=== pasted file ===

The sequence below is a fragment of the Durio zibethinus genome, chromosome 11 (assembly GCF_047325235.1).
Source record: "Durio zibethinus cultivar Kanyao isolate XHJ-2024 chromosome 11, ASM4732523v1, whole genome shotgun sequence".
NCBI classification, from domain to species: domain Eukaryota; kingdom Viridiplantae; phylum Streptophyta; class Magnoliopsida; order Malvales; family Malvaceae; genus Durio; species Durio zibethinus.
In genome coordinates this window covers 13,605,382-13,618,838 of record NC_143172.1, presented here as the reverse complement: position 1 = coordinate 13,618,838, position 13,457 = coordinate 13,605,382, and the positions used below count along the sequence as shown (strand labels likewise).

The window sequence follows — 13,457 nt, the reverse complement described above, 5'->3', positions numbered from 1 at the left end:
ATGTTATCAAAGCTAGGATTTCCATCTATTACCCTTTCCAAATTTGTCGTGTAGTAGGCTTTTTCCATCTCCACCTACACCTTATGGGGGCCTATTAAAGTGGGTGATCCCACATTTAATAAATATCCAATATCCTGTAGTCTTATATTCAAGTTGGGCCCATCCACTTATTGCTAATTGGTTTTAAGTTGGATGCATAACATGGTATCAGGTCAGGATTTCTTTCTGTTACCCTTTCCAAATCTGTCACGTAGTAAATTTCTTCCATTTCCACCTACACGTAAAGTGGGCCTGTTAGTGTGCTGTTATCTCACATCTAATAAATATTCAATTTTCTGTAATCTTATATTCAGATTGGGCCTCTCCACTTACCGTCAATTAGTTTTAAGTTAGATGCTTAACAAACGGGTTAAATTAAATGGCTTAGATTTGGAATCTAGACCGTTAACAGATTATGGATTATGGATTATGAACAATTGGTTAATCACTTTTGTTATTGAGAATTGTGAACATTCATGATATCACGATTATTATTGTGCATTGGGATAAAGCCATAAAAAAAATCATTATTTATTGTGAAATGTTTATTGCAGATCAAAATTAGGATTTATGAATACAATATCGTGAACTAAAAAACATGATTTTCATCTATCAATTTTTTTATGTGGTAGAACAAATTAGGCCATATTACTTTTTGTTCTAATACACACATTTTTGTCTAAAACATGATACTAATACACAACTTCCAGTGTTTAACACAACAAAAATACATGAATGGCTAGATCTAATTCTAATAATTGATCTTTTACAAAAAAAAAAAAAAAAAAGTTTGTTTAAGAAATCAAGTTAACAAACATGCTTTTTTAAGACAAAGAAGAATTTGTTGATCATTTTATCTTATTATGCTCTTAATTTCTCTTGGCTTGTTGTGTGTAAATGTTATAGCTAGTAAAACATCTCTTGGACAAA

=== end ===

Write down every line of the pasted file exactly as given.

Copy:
The sequence below is a fragment of the Durio zibethinus genome, chromosome 11 (assembly GCF_047325235.1).
Source record: "Durio zibethinus cultivar Kanyao isolate XHJ-2024 chromosome 11, ASM4732523v1, whole genome shotgun sequence".
NCBI classification, from domain to species: domain Eukaryota; kingdom Viridiplantae; phylum Streptophyta; class Magnoliopsida; order Malvales; family Malvaceae; genus Durio; species Durio zibethinus.
In genome coordinates this window covers 13,605,382-13,618,838 of record NC_143172.1, presented here as the reverse complement: position 1 = coordinate 13,618,838, position 13,457 = coordinate 13,605,382, and the positions used below count along the sequence as shown (strand labels likewise).

The window sequence follows — 13,457 nt, the reverse complement described above, 5'->3', positions numbered from 1 at the left end:
ATGTTATCAAAGCTAGGATTTCCATCTATTACCCTTTCCAAATTTGTCGTGTAGTAGGCTTTTTCCATCTCCACCTACACCTTATGGGGGCCTATTAAAGTGGGTGATCCCACATTTAATAAATATCCAATATCCTGTAGTCTTATATTCAAGTTGGGCCCATCCACTTATTGCTAATTGGTTTTAAGTTGGATGCATAACATGGTATCAGGTCAGGATTTCTTTCTGTTACCCTTTCCAAATCTGTCACGTAGTAAATTTCTTCCATTTCCACCTACACGTAAAGTGGGCCTGTTAGTGTGCTGTTATCTCACATCTAATAAATATTCAATTTTCTGTAATCTTATATTCAGATTGGGCCTCTCCACTTACCGTCAATTAGTTTTAAGTTAGATGCTTAACAAACGGGTTAAATTAAATGGCTTAGATTTGGAATCTAGACCGTTAACAGATTATGGATTATGGATTATGAACAATTGGTTAATCACTTTTGTTATTGAGAATTGTGAACATTCATGATATCACGATTATTATTGTGCATTGGGATAAAGCCATAAAAAAAATCATTATTTATTGTGAAATGTTTATTGCAGATCAAAATTAGGATTTATGAATACAATATCGTGAACTAAAAAACATGATTTTCATCTATCAATTTTTTTATGTGGTAGAACAAATTAGGCCATATTACTTTTTGTTCTAATACACACATTTTTGTCTAAAACATGATACTAATACACAACTTCCAGTGTTTAACACAACAAAAATACATGAATGGCTAGATCTAATTCTAATAATTGATCTTTTACAAAAAAAAAAAAAAAAAAGTTTGTTTAAGAAATCAAGTTAACAAACATGCTTTTTTAAGACAAAGAAGAATTTGTTGATCATTTTATCTTATTATGCTCTTAATTTCTCTTGGCTTGTTGTGTGTAAATGTTATAGCTAGTAAAACATCTCTTGGACAAA